Today, I have the great pleasure to introduce you to Jacqui Murray, author of the popular book Building a midshipman and her Rowe-Delamagente thriller series. She has recently published a spin-off series about Lucy, a homo sapien, and her plight to survive the harsh conditions of a pre-historic world. I have read Jacqui’s books and highly recommend them if you enjoy thrillers that have a Covert Affairs edge to them (TV series about a CIA agent for those who haven’t watched it) and a great adventure the reader experiences through Lucy’s point of view.
Come along and join us for a reciprocal interview. It was a lot of fun.
1. Who or what was your inspiration to write historical fiction?
Me: It was Homer who inspired me to write Historical Fiction/Fantasy. After reading the Iliad and Odyssey, I knew that was what I wanted to write. The meddling of the gods in the lives of the mortals, changing fate and the outcome of history was for me a pivotal moment and I started to toy with the idea of writing.
I also was inspired by the myth of Atlantis. I read Atlantis: the lost continent by Charles Berlitz when I was fifteen. I was mesmerised by the concept of an advanced race of people, who created technology, flying vehicles, writing, engineering, etc that was destroyed. For a fifteen-year-old country kid, it was as if the whole world opened up for me and I was privy to some of its secrets. (Yes, even back then my head was in past 😊) I caught the Ancient History bug and delved into self-education, reading and learning about the mythology of Ancient Greece, Rome, Egypt, Persia, and Mesopotamia.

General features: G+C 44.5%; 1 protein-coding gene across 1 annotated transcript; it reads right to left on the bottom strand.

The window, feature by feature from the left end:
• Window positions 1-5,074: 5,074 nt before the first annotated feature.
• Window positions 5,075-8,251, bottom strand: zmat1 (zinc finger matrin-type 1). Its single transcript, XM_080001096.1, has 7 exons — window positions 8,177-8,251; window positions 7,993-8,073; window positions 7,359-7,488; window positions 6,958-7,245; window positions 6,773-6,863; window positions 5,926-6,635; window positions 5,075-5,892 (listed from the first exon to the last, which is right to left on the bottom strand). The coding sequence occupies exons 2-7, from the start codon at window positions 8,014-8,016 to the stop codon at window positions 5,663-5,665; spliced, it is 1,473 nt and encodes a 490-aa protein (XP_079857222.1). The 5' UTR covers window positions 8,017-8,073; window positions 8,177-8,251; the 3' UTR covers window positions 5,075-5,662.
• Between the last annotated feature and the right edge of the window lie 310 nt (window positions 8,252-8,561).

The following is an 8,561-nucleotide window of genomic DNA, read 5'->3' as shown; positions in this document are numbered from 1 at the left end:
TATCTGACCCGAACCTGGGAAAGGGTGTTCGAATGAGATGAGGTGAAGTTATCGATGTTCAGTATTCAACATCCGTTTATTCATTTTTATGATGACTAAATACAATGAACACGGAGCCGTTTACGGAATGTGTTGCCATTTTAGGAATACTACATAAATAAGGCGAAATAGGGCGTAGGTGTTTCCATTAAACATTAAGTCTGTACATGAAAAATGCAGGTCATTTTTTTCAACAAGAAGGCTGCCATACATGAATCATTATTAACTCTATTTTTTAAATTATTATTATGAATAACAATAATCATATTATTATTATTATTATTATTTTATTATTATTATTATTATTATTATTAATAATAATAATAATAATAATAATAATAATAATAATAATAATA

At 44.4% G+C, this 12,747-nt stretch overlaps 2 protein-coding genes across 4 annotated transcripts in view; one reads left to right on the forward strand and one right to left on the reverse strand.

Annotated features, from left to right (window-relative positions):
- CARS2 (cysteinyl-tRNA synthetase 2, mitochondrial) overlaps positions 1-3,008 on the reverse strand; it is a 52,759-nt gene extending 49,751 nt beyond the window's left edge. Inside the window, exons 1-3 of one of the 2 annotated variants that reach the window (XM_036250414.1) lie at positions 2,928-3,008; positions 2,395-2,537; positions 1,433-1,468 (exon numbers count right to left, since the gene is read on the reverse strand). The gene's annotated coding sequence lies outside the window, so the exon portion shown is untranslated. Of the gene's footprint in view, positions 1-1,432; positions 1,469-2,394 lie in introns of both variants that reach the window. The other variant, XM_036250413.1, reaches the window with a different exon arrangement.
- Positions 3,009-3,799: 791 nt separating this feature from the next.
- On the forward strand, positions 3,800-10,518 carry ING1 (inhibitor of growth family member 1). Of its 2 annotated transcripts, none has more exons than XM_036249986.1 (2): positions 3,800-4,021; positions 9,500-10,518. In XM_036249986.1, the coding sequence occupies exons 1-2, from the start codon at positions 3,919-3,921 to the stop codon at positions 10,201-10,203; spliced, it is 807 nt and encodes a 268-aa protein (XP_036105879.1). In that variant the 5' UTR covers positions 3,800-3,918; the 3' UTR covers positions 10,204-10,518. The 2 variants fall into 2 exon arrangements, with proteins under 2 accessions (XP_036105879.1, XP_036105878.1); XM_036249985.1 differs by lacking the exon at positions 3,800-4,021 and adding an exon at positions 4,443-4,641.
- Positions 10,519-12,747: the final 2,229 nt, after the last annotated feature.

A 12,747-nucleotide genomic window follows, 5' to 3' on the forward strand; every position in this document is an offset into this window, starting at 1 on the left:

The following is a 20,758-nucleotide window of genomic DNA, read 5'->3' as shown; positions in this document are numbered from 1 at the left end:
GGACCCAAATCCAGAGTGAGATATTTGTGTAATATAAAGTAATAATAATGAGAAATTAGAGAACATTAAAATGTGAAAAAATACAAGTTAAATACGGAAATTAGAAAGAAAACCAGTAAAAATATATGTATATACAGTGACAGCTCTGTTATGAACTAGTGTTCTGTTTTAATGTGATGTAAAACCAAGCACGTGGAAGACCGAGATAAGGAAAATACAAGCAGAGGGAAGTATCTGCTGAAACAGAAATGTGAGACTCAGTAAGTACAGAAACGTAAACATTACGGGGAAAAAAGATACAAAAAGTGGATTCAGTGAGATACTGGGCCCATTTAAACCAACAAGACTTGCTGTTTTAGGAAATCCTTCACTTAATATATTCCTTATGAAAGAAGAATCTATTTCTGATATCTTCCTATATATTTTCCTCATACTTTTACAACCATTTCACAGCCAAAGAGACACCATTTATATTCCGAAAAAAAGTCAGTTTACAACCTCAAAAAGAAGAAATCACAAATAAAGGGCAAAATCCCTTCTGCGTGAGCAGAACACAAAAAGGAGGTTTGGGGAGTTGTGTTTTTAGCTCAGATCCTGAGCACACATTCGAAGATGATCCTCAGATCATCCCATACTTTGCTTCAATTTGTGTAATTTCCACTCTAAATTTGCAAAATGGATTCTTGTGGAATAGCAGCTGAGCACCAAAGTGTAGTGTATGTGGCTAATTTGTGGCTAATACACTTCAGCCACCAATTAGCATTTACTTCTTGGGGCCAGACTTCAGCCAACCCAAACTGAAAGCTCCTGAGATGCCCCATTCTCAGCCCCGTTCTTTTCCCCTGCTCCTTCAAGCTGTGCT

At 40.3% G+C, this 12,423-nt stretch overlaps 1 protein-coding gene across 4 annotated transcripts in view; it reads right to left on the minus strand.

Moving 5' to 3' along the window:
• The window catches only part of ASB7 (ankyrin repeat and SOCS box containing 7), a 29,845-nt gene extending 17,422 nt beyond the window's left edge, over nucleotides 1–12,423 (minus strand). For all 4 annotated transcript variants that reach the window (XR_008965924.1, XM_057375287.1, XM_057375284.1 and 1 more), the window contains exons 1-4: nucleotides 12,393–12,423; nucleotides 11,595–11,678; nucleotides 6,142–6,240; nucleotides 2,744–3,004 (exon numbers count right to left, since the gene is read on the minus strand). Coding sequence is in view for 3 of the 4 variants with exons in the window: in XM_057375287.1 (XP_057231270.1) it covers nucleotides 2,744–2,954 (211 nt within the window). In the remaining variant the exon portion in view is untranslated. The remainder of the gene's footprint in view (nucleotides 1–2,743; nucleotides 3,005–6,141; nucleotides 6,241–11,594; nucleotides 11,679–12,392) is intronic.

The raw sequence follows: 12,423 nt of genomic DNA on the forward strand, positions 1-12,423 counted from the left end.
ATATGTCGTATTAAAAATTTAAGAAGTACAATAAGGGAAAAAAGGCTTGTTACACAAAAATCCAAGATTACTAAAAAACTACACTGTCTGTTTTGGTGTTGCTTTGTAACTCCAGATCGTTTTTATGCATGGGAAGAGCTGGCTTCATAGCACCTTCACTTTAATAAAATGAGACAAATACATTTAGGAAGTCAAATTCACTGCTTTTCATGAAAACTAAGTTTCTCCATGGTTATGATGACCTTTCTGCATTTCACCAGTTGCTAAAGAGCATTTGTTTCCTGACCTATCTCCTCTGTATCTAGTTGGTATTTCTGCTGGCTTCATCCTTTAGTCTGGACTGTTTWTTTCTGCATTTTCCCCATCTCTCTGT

Jacqui: Mine was a path of discovery. I wanted to understand where man came from, why we are who we are today. I read dozens of books, everything on the library shelves, but still didn’t understand. I decided to try imbuing it with fiction’s traits for building characters, bringing the setting to life, and creating a dramatic story. I got a pack of Red Bull, fired up my keyboard, and went to work. That’s when I got it!
2. Why are you drawn to that particular time period or epoch in history?
Me: Ancient History is for me a drinking fountain. Each time I investigate the history of the ancient past, I learn something new, and I want to know more. It was a period of great inventions, burgeoning knowledge and principles, and where to this day, these concepts—arts in all forms, sciences, maths and technology stem from. When I visited the ancient sites in Italy, Greece, parts of Europe, Turkey–haven’t yet been to the Middle East—I am overwhelmed by what the ancient people created without the technology and education we have today. That’s why I love ancient history, it continues to astound me.
Jacqui: Prehistoric man was so different from modern man! He was not the apex predator we are today, not Earth’s ruler (that was Nature). So what happened to change all that? Simplistically, it was our big brain but I didn’t believe that was the whole story. And to see our evolution from that first iteration of man (Homo habilis) to the next (Homo erectus)–the star of my upcoming trilogy Crossroads–is stunning. There is no dramatic, thrilling story than that!
3. How important is research when writing about history?